Meanwhile, back at the Wiley Holladay house, Harriet Holladay had listened to the sounds of the battle. When Frankie Campbell's riderless appeared on the road, she harnessed up a buckboard and rode toward the trouble. She pulled up just as Wham's men reached the Major's ambulance. Harriet and Frankie administered first aid to the bloody soldiers. Harriet later marveled at the bravery of Sgt. Brown, who "had a bullet hole clean through his middle but he acted as if it didn't bother him at all." She also recalled that Major Wham seemed somewhat mystified at the course of events. He remarked, "I thought that these cowboys were just out to have some fun by rolling the rock in the road."(21)

Also about this time, teamster Lewis had run into a group of cowboys led by Barney Norton about 2 ½ miles from the scene of the ambush. They, too, rode toward the sound of the gunfire, but arrived too late to help. Norton had heard the sounds of battle but thought it was just cowboys celebrating the roundup.

A survey of the ambush site testified to the intensity of the battle. Three mules, still in their traces, were dead; the others stampeded, and the harness cut into pieces. Along with the shattered strongbox, Wham's valise had been cut open. The valise containing the payroll vouchers was gone. In the main fort by the cedar tree Wham found over 200 expended cartridges, the metallic type used in breech-loading rifles. Finally, the men rounded up four mules, spliced some harness together, and made their way to Fort Thomas about 5:30 p.m. Sgt. Brown was left in the field with Frankie Campbell and brought in later.


1 Larry T. Upton and Larry D. Ball, "Who Robbed Major Wham? Facts and Folklore Behind Arizona's Great Paymaster Robbery," Journal of Arizona History 38 (Summer 1997): 99.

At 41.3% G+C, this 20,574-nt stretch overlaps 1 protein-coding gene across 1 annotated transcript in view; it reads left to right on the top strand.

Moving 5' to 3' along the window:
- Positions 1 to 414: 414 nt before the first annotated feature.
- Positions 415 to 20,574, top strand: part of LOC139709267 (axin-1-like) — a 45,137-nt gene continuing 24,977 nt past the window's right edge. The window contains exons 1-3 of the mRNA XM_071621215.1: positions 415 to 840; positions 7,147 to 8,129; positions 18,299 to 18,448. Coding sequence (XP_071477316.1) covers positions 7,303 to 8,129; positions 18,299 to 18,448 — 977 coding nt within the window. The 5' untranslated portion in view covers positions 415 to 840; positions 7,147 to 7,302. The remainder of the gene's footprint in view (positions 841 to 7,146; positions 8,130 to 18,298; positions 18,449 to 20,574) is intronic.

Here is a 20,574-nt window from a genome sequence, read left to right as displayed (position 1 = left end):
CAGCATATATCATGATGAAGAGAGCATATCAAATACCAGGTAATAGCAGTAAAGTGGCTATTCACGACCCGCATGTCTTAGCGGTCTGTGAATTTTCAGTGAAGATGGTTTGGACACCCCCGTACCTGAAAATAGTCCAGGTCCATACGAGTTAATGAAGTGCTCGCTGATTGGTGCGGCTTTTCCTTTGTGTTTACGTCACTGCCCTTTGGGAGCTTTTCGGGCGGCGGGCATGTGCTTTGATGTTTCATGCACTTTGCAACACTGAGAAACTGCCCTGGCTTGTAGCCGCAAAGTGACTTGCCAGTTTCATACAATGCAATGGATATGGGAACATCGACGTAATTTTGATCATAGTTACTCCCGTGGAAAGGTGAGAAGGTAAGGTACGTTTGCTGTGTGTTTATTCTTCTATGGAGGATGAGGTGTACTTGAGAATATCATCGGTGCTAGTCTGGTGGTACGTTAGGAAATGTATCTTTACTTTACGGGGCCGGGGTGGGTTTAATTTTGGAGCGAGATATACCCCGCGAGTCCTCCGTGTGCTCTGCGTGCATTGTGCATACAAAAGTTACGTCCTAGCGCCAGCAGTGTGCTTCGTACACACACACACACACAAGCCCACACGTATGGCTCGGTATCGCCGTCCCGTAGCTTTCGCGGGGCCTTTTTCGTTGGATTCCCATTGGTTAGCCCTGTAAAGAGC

2 LaRoy DeVar Saline, "Historical Survey of the St. Joseph Stake Academy, Pioneering Antecedent of Gila Junior College of Graham County" (Unpublished Thesis, Arizona State College at Tempe, Arizona, 1947), p. 23.


3 Otto Miller Marshall, "The Wham Paymaster Robbery: Boldest in Arizona History" (Pima: Pima Chamber of Commerce, 1967), p. 18.


4 Moses Cluff, The Valley Bulletin, 17 October 1890, Letters to the editor.


5 Donald M. Bentz, "The Wham Robbery," Great Robberies of the Old West (June 1974): 14-17, 51-53.


6 W. R. Ridgway, interview with Larry T. Upton, Thatcher, Arizona, January 7, 1984.


7 Velva Lamb Long, interview with Larry T. Upton, Pima, Arizona , July 9, 1983.


8 Elda Lamb Johnson, interivew with Larry T. Upton, Pima, Arizona, July 9, 1983.


9 Otto Miller Marshall, "The Wham Paymaster Robbery: Boldest in Arizona History" (Pima: Pima Chamber of Commerce, 1967), p. 21; W. R. Ridgway, interview with Upton, Safford, Arizona, January 7, 1984; Silver City Enterprise (New Mexico), November 29, 1889.


10 Howard Webb, interview with Upton, Safford, January 14, 1984; Valley Bulletin, July 5, 1889. As a result of Webb's arrest, the contract eventually was awarded to I. E. Solomon. In 1899, Solomon was one of the organizers of the Valley National Bank of Arizona, now Bank One Arizona.


11 Ridgway, interview; Webb, interview; Dudley Welker, interview with Upton, Safford, July 9, 1983. For Siebert Henderson, see Arizona Silver Belt, May 25, July 13, 1889. The case of Sheriff Marshall generated quite a bit of correspondence. See especially W. K. Meade to W. H. H. Miller, December 23, 1889, Letters Received, Arizona, Year File 1889-4265, Records of the Department of Justice, RG 60, NA.


12 Rogers interview.


13 Valley Bulletin, November 29, 1889.


14 Arizona Daily Star, November 20, 1889; Webb, interview; Welker, interview.


15 LaRoy LaVar Saline, interview by Melanie Farnsworth, Snowflake, June 6, 1984; Robert H. Hall to Assistant Adjutant General, Department of Arizona, May 18, 1889, Letters Received by the Adjutant General's Office, 1881-1889, Main Series, Microcopy 689, Roll 684, 2556-2702, Records of the Adjutant General's Office (RAGO), Record Group (RG) 94, National Archives (NA).


16 Holladay, "Holladay Family," pp.5-6; D. W. "Doc" Colvin, interview with Upton, Eden, January 15, 1984.


17 Holladay, "Holladay Family," p. 7. Campbell testimony, Arizona Daily Citizen, November 19, 1889.


18 The little knob of a hill just to the west of where the old military road crested, before going down the long slope tothe rocky defile above Cottonwood Creek, has been called "Wham's Hill" by locals ever since the robbery. Modern mapmakers, misunderstanding the pronunciation of Wham's name, have labeled it "Juan's Hill.:


19 Wham testimony, U. S. v Cunningham, vol. 1, pp.110-217.


20 Frankie Campbell testimony, U. S. v Cunningham, vol. 2,pp. 196-262.


21 Holladay, "Holladay Family," p. 8.